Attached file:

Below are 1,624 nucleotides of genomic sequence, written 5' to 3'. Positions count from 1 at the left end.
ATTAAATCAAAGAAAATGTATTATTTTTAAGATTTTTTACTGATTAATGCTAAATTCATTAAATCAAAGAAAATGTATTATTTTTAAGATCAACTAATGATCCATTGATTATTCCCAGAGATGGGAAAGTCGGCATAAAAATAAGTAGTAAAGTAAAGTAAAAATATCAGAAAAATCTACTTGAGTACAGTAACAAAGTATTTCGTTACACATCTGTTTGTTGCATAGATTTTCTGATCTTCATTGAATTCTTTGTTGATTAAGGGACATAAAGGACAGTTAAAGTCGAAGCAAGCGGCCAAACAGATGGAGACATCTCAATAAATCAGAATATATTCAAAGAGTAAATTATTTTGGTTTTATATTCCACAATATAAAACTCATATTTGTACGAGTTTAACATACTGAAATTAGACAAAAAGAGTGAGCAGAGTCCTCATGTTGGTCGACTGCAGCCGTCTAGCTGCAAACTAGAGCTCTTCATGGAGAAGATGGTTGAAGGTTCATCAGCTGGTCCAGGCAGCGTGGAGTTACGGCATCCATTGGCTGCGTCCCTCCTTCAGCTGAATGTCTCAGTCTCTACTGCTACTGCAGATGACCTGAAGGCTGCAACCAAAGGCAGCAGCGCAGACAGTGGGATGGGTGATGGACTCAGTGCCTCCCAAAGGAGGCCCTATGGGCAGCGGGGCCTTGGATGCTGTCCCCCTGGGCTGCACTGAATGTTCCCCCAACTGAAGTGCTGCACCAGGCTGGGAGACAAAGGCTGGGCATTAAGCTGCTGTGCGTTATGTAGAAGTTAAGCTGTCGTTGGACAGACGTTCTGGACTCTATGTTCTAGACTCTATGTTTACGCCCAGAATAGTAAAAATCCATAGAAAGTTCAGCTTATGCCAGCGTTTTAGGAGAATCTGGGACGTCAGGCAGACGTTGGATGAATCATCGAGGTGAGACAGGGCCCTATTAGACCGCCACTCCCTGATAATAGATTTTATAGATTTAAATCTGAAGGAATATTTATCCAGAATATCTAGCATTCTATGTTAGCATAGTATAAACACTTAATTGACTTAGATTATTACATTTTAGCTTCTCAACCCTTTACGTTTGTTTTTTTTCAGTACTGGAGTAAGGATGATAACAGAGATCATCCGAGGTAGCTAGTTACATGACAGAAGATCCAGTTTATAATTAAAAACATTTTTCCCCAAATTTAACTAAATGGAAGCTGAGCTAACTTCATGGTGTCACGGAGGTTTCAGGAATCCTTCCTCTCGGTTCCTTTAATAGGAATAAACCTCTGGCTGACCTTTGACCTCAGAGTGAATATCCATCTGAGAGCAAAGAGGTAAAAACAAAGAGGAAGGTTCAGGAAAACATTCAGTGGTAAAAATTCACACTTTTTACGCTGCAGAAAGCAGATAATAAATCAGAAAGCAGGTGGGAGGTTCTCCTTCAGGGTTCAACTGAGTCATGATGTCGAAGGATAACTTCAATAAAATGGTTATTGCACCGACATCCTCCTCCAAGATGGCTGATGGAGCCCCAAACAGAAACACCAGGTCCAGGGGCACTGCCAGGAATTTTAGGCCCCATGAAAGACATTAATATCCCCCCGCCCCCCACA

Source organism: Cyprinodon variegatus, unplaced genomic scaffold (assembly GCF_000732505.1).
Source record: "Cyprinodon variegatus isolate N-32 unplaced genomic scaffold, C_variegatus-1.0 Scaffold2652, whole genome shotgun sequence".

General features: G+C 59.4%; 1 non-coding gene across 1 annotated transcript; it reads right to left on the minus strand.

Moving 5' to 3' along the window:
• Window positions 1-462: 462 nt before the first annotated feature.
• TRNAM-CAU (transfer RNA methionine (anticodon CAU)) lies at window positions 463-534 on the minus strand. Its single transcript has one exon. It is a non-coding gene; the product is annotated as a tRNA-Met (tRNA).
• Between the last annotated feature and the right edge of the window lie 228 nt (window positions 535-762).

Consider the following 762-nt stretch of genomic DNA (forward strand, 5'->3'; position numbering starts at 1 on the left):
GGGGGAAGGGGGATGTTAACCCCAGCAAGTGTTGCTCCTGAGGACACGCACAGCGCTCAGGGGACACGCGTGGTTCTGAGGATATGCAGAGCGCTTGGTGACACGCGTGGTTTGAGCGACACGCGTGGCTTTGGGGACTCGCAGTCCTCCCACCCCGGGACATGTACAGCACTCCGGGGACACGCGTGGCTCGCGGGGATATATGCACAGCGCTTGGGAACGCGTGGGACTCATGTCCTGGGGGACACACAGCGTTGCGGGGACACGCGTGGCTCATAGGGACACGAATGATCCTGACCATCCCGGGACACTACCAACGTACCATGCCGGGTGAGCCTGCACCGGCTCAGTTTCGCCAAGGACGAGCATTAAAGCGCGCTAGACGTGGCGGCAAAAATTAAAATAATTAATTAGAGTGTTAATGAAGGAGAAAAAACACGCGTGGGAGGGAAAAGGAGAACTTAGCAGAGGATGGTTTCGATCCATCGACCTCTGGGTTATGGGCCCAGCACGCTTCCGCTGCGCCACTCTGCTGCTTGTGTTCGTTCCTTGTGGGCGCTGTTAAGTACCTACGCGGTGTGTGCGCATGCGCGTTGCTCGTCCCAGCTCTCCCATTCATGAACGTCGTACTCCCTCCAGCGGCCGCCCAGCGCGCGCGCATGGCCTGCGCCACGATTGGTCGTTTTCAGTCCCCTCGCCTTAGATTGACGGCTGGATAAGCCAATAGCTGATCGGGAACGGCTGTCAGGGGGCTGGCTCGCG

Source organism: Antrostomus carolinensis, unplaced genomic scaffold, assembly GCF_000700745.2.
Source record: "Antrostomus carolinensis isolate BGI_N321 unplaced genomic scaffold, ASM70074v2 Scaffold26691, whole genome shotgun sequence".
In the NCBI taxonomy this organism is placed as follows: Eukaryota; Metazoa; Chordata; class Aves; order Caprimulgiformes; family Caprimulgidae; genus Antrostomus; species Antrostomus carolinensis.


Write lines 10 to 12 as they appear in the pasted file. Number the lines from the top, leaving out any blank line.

Consider the following 762-nt stretch of genomic DNA (forward strand, 5'->3'; position numbering starts at 1 on the left):
GGGGGAAGGGGGATGTTAACCCCAGCAAGTGTTGCTCCTGAGGACACGCACAGCGCTCAGGGGACACGCGTGGTTCTGAGGATATGCAGAGCGCTTGGTGACACGCGTGGTTTGAGCGACACGCGTGGCTTTGGGGACTCGCAGTCCTCCCACCCCGGGACATGTACAGCACTCCGGGGACACGCGTGGCTCGCGGGGATATATGCACAGCGCTTGGGAACGCGTGGGACTCATGTCCTGGGGGACACACAGCGTTGCGGGGACACGCGTGGCTCATAGGGACACGAATGATCCTGACCATCCCGGGACACTACCAACGTACCATGCCGGGTGAGCCTGCACCGGCTCAGTTTCGCCAAGGACGAGCATTAAAGCGCGCTAGACGTGGCGGCAAAAATTAAAATAATTAATTAGAGTGTTAATGAAGGAGAAAAAACACGCGTGGGAGGGAAAAGGAGAACTTAGCAGAGGATGGTTTCGATCCATCGACCTCTGGGTTATGGGCCCAGCACGCTTCCGCTGCGCCACTCTGCTGCTTGTGTTCGTTCCTTGTGGGCGCTGTTAAGTACCTACGCGGTGTGTGCGCATGCGCGTTGCTCGTCCCAGCTCTCCCATTCATGAACGTCGTACTCCCTCCAGCGGCCGCCCAGCGCGCGCGCATGGCCTGCGCCACGATTGGTCGTTTTCAGTCCCCTCGCCTTAGATTGACGGCTGGATAAGCCAATAGCTGATCGGGAACGGCTGTCAGGGGGCTGGCTCGCG

Source organism: Antrostomus carolinensis, unplaced genomic scaffold, assembly GCF_000700745.2.